I seem to be someone who has consistently gotten what I wanted and someone who has been taught to be relentless in their goals if those goals make me appear to be special in some way. When I finally come to the realization that I am no more special or privileged than the student sitting next to me in class then my reasoning jumps directly to put the ownership of the problem onto everyone else. I am spoiled and a whiner and I have no concept of what it means to not get what I want because I have consistently, although perhaps not deservedly, been rewarded in the past.

    Liked by 1 person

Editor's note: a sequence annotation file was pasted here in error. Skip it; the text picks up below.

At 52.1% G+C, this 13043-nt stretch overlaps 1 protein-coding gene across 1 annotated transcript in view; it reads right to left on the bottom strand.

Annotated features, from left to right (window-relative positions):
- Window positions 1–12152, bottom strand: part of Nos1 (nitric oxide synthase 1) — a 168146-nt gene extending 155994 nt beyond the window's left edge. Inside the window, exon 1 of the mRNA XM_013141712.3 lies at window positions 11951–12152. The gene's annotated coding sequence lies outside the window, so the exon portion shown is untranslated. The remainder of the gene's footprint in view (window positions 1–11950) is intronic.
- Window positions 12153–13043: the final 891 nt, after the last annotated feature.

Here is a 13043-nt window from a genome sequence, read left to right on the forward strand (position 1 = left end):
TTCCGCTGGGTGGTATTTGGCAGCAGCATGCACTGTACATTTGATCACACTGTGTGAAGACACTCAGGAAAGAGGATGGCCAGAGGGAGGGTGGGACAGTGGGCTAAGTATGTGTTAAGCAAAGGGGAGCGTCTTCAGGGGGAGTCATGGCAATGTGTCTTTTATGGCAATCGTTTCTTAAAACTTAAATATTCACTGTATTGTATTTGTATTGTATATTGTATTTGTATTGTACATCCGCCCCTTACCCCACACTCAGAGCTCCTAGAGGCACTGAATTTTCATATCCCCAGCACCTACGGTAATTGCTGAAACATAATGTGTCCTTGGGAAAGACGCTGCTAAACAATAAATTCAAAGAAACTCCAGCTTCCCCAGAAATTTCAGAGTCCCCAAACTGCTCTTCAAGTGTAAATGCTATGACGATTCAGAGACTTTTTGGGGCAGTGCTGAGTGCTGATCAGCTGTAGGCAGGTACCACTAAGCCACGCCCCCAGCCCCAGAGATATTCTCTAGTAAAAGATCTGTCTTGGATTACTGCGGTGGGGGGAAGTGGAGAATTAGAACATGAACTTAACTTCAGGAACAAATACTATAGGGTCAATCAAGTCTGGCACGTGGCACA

6. There was once a conversation in my family that has stuck with me for a really long time because the concept is pretty spot on. Someone said “I really want to learn to play the piano.” Said person was early middle age at the time. Another person stated “No you don’t. If you really did and it was really important to you, then you’d be doing it.” There were then extended conversations about all the reasons like time and access and whatever else was put out there for why it hadn’t happened. Again, the argument was that those were all just excuses and that if it were important enough to that person, they would have found some way to make it happen. While I do agree that most times things aren’t quite that simple, in a lot of ways, that is the underlying basis for not actually doing those things you want to do. On some level you don’t actually want to do them or they really aren’t an important priority even if you think otherwise.